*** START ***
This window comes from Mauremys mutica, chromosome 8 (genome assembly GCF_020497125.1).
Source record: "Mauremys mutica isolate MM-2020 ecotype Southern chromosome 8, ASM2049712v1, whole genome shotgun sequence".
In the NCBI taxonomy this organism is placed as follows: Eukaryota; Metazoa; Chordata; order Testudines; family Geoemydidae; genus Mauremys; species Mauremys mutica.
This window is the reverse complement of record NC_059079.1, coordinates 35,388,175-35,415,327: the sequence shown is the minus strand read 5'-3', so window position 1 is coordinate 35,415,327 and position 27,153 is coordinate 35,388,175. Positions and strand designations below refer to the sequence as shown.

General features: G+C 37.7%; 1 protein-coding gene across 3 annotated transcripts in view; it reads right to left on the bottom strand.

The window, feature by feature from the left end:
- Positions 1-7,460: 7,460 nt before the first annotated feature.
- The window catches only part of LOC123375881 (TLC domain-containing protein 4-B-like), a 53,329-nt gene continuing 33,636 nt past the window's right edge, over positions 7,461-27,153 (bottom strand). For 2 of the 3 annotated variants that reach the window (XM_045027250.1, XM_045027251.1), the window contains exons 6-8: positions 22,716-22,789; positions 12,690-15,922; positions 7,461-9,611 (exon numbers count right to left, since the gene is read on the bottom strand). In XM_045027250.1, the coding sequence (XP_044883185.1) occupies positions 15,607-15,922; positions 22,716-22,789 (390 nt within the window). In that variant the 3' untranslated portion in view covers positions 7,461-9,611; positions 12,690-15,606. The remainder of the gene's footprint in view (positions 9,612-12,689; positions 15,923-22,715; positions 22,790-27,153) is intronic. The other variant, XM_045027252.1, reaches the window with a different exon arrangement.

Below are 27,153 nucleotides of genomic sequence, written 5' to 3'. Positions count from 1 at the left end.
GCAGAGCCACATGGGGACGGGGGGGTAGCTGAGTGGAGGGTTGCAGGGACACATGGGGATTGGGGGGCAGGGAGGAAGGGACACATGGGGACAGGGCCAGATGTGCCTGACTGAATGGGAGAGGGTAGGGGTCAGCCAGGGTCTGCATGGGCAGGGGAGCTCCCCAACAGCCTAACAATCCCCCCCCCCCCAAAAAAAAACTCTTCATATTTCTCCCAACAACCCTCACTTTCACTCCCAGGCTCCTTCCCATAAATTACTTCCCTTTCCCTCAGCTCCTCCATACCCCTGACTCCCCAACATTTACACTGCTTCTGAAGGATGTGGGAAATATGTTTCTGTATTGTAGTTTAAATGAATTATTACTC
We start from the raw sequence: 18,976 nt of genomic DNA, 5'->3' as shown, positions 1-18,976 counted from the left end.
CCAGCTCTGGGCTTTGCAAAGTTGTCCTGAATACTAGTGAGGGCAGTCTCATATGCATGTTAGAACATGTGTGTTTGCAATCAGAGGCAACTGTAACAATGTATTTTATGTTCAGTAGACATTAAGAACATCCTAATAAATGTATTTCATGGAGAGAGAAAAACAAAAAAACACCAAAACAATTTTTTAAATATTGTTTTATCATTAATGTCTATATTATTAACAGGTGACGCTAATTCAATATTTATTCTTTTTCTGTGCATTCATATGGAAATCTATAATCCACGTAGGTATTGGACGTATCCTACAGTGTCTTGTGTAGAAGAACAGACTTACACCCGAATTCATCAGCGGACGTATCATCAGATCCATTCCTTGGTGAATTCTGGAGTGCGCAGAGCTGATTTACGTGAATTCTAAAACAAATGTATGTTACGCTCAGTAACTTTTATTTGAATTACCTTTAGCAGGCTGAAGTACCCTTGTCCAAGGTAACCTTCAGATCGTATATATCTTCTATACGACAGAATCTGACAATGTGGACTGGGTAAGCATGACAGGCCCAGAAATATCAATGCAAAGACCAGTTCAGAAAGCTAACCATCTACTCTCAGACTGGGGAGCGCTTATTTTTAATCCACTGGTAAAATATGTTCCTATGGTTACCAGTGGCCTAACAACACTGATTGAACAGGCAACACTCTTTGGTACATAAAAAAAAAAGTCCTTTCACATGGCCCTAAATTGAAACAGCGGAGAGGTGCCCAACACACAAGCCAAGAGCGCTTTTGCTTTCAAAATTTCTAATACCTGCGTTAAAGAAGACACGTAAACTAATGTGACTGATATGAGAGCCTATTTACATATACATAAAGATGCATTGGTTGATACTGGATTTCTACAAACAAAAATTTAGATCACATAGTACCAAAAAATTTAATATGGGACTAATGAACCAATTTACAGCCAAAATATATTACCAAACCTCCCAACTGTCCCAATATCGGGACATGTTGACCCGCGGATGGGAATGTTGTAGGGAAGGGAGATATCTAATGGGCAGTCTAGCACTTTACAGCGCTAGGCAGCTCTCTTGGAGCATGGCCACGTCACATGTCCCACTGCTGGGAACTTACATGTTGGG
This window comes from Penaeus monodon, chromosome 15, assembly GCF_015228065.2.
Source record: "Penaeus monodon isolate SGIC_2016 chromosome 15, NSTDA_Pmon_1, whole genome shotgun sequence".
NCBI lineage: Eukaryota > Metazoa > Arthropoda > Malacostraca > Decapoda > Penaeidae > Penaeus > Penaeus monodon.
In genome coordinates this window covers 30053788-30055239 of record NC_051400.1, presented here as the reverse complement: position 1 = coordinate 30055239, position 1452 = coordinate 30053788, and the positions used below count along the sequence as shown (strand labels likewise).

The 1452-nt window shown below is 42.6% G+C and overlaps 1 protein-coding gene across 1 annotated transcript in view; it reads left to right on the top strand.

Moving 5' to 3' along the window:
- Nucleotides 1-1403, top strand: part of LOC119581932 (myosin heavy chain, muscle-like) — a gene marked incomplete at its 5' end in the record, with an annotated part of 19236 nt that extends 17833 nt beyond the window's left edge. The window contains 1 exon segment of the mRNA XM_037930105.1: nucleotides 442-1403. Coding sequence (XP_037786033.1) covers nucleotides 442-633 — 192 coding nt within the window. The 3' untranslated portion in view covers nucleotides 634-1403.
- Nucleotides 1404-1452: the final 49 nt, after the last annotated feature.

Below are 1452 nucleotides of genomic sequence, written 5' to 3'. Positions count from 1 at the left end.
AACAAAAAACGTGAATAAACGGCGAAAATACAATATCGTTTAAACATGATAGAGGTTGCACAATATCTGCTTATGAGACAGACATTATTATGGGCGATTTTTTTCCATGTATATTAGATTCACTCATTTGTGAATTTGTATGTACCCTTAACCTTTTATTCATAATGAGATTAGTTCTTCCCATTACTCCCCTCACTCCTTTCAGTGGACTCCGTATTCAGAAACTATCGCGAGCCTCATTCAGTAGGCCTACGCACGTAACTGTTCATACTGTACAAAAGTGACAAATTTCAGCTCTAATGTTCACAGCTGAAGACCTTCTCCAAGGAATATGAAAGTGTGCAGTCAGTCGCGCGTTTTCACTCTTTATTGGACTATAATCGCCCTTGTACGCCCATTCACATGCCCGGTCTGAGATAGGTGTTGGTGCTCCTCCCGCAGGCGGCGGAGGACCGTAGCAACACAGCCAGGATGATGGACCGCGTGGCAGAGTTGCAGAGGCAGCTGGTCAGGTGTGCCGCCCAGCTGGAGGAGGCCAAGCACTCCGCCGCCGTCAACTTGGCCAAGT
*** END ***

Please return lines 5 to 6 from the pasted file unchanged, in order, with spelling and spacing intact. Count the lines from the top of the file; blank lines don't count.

General features: G+C 37.7%; 1 protein-coding gene across 3 annotated transcripts in view; it reads right to left on the bottom strand.

The window, feature by feature from the left end: